With the virus crisis closing down jury trials, it’s timely to investigate how fair trials are when conducted by electronic means. Australian researchers lead the world in this area: here are the views, from research, of Prof Meredith Rossner and Prof David Tait.
At last the experts are starting to agree with what civil libertarians like CLA have been saying for a decade and a half: everything to do with counterring terrorism is massively out of kilter with reality, including the funds and people/material resources allocated, the parliamentary time spent on it, and the massive headlines given to it. In Australia, we literally have had much more important things to worry about since about 2005.
While civil society is grating the government licence to use extraordinary powers during a medical emergency, that is no excuse to abuse people’s trust by bringing in draconian measures like over-the-top surveillance and elimination of the flimsy privacy rights we still retain, CLA says.
A new rights-eroding law would increase the reach of police and spooks into our lives at the expense of our withering rights, says author Paul Gregoire writing for Sydney Criminal Lawyers. The Frankenstein legislation would enable five-ways open slather access to all phone calls, emails, data and even metadata.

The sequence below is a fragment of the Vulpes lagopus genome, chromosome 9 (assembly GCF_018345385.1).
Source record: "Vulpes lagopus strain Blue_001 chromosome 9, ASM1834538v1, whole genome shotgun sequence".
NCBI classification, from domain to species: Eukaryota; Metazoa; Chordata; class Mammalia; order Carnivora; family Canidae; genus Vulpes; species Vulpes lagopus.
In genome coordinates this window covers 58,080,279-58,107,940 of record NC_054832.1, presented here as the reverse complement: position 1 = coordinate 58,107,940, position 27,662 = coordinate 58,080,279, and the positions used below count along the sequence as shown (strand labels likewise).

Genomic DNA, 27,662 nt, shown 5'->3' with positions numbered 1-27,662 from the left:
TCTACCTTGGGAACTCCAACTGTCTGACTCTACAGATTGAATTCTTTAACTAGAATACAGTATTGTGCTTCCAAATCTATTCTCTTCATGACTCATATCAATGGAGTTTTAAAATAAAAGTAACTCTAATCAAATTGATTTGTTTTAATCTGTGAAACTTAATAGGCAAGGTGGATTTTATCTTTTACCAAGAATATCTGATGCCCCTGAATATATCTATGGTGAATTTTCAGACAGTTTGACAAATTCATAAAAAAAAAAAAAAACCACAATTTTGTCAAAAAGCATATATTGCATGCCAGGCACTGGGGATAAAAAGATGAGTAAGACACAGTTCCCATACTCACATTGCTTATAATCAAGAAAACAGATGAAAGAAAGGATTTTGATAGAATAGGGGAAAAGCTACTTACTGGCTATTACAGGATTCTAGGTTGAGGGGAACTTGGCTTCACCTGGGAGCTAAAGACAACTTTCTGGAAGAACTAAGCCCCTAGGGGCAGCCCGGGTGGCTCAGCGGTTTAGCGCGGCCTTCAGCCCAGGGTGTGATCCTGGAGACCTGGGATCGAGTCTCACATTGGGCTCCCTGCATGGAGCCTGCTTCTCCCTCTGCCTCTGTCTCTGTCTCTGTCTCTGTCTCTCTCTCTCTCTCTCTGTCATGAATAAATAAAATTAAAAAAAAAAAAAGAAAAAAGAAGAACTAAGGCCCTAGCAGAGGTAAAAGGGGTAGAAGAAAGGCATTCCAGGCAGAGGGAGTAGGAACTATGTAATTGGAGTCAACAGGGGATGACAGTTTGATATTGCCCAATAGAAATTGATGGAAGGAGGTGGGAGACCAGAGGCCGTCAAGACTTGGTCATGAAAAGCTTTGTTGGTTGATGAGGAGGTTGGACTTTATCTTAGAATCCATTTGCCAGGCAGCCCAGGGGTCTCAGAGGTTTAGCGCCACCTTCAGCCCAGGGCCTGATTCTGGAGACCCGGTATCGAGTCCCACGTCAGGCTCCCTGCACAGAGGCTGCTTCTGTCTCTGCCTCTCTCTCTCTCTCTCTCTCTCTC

Children’s brains have not formed until well into their teenage years, so they are not mature enough to acquire the intent for full criminal responsibility under the age 16, CLA argues in its submission to the national working group preparing advice for all Attorneys-General on the age of criminal responsibility. CLA also believes that no child under 16 should be detained in a jail-like setting, and mandatory sentencing should be abandoned by all jurisdictions for children under 16.
The governments’ proposed Religious Freedom laws would legitimise discrimination in the name of religion, undermine states’ rights, discriminate against non-believers, and generally make employment provisions in the health and education sector a minefield for anyone other than highly-qualified lawyers. As well, the laws would further entrench tax breaks for organisations that don’t provide the services to earn them. The government can do much better: a fundamental redrafting of the proposals is needed, CLA says.
The Queensland Productivity Commission has delivered its seminal report on the state of jails in that state but in reality standing for all Australian jails. Their recommendations provide a blueprint for saving taxpayers money, ending a massive jail-building program over the next decade, and seriously reducing the number of people in prison. Will our fearful governments have the courage to take positive action to achieve a better system delivering better justice?